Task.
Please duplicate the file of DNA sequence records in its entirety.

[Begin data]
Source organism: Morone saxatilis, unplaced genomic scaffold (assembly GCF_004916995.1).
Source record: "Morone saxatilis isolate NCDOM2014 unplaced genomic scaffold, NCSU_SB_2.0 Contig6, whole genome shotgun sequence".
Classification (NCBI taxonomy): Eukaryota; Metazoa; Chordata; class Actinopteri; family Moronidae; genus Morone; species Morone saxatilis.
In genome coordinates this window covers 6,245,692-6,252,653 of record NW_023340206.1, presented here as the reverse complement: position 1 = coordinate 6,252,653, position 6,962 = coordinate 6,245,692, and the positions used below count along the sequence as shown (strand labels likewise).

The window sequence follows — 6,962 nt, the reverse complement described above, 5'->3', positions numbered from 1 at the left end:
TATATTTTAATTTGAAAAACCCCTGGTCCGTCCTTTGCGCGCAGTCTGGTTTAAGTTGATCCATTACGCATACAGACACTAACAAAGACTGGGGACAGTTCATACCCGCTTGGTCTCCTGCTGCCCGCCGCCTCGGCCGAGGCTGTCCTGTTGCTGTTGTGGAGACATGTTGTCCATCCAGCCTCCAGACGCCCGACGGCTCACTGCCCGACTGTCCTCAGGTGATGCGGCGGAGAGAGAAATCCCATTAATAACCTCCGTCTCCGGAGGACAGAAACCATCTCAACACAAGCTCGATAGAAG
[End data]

Source organism: Morone saxatilis, unplaced genomic scaffold (assembly GCF_004916995.1).
Source record: "Morone saxatilis isolate NCDOM2014 unplaced genomic scaffold, NCSU_SB_2.0 Contig6, whole genome shotgun sequence".
Classification (NCBI taxonomy): Eukaryota; Metazoa; Chordata; class Actinopteri; family Moronidae; genus Morone; species Morone saxatilis.
In genome coordinates this window covers 6,245,692-6,252,653 of record NW_023340206.1, presented here as the reverse complement: position 1 = coordinate 6,252,653, position 6,962 = coordinate 6,245,692, and the positions used below count along the sequence as shown (strand labels likewise).

The window sequence follows — 6,962 nt, the reverse complement described above, 5'->3', positions numbered from 1 at the left end:
TATATTTTAATTTGAAAAACCCCTGGTCCGTCCTTTGCGCGCAGTCTGGTTTAAGTTGATCCATTACGCATACAGACACTAACAAAGACTGGGGACAGTTCATACCCGCTTGGTCTCCTGCTGCCCGCCGCCTCGGCCGAGGCTGTCCTGTTGCTGTTGTGGAGACATGTTGTCCATCCAGCCTCCAGACGCCCGACGGCTCACTGCCCGACTGTCCTCAGGTGATGCGGCGGAGAGAGAAATCCCATTAATAACCTCCGTCTCCGGAGGACAGAAACCATCTCAACACAAGCTCGATAGAAG